STA Travel ceases trading – what you need to know

Student travel firm STA Travel UK has ceased trading, claiming it was left with “no choice” following the impact of the coronavirus crisis on tourism.

The travel agency, which has assisted SIA’s customers for a number of years specialises in package tours for young people, has more than 50 stores across the UK.

STA Travel was a member of ABTA – the trade association for travel agents – and ABTA says that the majority of holidays sold by the company were flight-inclusive packages. These are protected by the Civil Aviation Authority (CAA) ATOL scheme, which means customers will be refunded for cancelled trips.

ABTA says that STA Travel also sold some packages which did not include flights, but that these would be covered by ABTA’s own reimbursement scheme.

I’ve a future booking – what should I do?

What you should do if you’ve got a future booking depends on exactly what type of booking you have, and who you booked it with.

As STA was a tour operator and elements of its packages, such as flights, were operated by other companies, it’s worth checking directly with the companies providing the parts of the holiday if your trip can still go ahead.

We’re checking with ABTA whether some trips may still go ahead, but assuming they won’t, here’s what to try in different scenarios in order to get a refund:

  • If you’ve booked a package with a flight from STA Travel, you’ll be covered by the ATOL scheme. ATOL protection means that if you hadn’t started your trip at the point STA Travel stopped trading, you’ll get a full refund. You can make a claim on the CAA website.
  • If you booked a package not including a flight from STA Travel, then ABTA has said you’ll be able to get your money back from it via the ABTA protection scheme. You can find out information on how to do this on the ABTA website.
  • If you have a flight-only booking through STA Travel, it’s worth contacting the airline itself that was operating the flight to see if you can still travel. This will likely depend on whether STA Travel had paid the airline for the flight yet. If you can’t travel, it’s worth submitting a claim on your card provider to get the cash, if you paid by card.

    It’s worth trying the chargeback scheme first if you paid on debit or credit card. If your booking cost more than £100 and you paid on credit card you could also try the Section 75 scheme. If a card claim isn’t unsuccessful you could try your travel insurer, though it’ll likely only cover you if you have specific supplier failure cover.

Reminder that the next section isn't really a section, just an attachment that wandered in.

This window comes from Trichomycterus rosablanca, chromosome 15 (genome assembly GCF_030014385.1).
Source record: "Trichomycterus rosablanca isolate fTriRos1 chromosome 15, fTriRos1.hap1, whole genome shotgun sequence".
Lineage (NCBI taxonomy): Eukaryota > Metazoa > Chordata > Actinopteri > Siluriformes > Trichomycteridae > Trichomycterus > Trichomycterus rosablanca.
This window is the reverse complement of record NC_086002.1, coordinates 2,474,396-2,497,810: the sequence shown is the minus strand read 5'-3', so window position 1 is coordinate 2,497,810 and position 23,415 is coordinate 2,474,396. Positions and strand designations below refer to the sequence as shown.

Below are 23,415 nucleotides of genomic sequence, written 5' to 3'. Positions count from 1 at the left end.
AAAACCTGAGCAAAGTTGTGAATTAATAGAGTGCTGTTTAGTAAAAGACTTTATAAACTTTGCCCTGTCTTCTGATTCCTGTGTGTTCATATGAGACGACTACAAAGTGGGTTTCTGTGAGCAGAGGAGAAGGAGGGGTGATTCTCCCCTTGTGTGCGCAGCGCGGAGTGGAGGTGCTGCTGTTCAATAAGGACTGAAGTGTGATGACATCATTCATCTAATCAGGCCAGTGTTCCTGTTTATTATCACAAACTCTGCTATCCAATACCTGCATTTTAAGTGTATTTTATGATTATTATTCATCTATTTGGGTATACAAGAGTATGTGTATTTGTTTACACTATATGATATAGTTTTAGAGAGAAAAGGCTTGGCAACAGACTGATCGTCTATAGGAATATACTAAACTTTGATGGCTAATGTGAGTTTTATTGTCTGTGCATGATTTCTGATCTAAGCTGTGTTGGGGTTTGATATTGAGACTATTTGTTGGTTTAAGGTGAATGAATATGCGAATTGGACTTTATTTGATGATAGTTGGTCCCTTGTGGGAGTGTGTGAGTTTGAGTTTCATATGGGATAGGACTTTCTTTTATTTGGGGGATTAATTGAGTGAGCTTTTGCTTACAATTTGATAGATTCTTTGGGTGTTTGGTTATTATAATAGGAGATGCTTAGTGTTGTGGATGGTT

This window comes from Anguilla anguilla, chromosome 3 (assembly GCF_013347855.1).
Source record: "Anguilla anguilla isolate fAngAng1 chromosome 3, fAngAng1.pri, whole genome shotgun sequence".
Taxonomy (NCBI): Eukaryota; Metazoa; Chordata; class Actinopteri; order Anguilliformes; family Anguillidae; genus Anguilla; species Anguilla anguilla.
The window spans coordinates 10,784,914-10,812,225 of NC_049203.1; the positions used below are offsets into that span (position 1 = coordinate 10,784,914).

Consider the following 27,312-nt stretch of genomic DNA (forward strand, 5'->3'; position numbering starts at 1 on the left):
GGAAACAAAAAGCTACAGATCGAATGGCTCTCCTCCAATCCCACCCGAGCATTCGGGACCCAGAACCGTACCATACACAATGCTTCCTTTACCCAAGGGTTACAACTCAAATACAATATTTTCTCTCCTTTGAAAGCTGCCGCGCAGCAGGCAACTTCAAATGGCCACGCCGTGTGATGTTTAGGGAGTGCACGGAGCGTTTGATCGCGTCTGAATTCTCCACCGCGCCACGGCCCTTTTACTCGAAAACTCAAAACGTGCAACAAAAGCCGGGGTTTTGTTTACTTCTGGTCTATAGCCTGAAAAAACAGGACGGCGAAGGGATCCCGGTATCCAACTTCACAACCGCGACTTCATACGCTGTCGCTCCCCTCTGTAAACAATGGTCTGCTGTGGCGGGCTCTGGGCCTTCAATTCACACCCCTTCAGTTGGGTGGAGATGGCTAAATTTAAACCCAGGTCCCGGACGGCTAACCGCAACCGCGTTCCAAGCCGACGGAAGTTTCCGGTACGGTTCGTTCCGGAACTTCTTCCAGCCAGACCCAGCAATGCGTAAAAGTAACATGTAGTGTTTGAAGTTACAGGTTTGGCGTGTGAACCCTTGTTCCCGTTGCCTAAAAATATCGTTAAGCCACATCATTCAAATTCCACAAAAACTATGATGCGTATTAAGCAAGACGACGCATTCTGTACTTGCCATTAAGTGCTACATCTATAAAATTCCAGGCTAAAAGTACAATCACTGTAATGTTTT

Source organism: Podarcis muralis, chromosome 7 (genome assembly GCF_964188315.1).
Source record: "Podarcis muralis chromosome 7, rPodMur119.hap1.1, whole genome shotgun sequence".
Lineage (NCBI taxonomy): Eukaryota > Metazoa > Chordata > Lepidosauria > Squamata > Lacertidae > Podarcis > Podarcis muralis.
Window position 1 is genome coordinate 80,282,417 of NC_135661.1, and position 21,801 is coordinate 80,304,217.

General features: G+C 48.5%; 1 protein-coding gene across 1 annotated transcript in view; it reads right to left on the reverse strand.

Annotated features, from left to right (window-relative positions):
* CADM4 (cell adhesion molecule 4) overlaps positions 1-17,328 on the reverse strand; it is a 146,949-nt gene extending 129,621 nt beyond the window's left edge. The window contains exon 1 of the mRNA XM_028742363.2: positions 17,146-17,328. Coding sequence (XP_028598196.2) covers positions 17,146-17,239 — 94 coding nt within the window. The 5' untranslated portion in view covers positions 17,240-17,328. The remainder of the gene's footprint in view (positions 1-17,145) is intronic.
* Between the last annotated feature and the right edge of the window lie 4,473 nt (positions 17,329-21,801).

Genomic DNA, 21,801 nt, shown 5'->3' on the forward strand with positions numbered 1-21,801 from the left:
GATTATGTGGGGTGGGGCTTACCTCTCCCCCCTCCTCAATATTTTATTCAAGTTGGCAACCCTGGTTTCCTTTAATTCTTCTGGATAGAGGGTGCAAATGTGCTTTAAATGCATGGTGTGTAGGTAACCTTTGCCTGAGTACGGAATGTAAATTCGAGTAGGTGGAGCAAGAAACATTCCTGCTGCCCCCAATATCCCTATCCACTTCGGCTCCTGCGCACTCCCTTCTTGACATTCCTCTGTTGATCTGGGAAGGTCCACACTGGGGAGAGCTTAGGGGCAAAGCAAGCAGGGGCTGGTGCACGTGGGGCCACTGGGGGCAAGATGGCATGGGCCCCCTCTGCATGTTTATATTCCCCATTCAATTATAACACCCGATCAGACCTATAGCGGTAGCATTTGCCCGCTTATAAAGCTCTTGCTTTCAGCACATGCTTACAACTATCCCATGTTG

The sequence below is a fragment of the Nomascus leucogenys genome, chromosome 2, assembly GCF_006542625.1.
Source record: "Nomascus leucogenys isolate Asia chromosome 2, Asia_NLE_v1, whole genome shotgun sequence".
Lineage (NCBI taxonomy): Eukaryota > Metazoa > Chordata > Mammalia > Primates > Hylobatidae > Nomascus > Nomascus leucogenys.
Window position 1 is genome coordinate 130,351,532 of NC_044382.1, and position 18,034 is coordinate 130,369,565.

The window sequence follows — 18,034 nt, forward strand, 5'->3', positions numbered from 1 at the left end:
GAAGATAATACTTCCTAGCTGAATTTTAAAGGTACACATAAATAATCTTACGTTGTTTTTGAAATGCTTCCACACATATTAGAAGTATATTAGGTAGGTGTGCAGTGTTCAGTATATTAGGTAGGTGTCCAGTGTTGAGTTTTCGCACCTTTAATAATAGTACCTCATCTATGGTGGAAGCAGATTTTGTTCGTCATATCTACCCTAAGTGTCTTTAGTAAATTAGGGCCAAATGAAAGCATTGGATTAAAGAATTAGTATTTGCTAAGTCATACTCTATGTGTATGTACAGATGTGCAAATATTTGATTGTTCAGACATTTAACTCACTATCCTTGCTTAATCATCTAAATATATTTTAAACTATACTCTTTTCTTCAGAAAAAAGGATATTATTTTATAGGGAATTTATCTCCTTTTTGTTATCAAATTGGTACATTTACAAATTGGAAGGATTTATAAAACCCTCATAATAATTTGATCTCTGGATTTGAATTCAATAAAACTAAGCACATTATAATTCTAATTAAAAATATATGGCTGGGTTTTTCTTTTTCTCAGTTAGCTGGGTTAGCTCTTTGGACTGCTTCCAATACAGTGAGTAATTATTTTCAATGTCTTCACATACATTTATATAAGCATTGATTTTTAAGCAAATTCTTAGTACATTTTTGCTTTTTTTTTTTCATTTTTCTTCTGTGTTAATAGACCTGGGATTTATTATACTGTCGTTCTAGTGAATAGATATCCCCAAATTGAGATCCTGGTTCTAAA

I’m owed a refund for a cancelled STA Travel package – will I get the money back?

ABTA has previously told us that if a customer is due a refund for a cancelled package but hasn’t received that money yet and the firm they’ve booked with goes bust, they will get their money back if their holiday is covered by the ABTA scheme.

ABTA has said this also applies if you had a holiday cancelled and were given a refund credit note. A refund credit note is a special type of credit note that firms started issuing earlier this year as a result of the coronavirus pandemic.

Those waiting for a refund for a package including a flight should be covered by the ATOL scheme.

If you have a standard voucher issued by STA Travel, you likely won’t be covered. If this is the case, you could try claiming back money from your card provider if you paid by card. As mentioned above, it’s worth trying the chargeback scheme first if you paid on debit or credit card. If your booking cost more than £100 and you paid on credit card you could also try the Section 75 scheme.

Can I claim on my insurance if I’ve lost out financially and can’t get the money back another way?

As covered above, most people affected by STA’s collapse will be able to claim from the ATOL and ABTA schemes for their financial losses, or failing that, their card provider.

If you aren’t able to claim via one of these methods, you could try going to your travel insurer, though there’s no guarantee of success.

Some scenarios where you might go to your insurer would include if you have been offered a voucher that isn’t covered by the schemes, or if you have consequential losses, such as car hire or activities booked at your destination that you now can’t use as your trip isn’t going ahead.

Claiming on insurance in these scenarios isn’t guaranteed to work, but it’s worth approaching your insurer and seeing what it can offer you, as it may cover for some losses.

What does STA Travel say?

An STA Travel statement said: “The global impact of the coronavirus pandemic has brought the travel industry to a standstill. Over recent months, we have taken decisive measures to secure the business beyond Covid-19.

“However, sales have not picked up as anticipated due to consumer uncertainties, further restrictions and renewed lockdown measures, which are expected to largely continue into 2021. This week, it was announced that STA Travel’s Swiss parent company, STA Travel Holdings AG, had filed for insolvency.

“Today, as a result of that decision, and upon reviewing the UK business, we have been left with no choice but to cease trading with immediate effect.”

By, Callum Wilson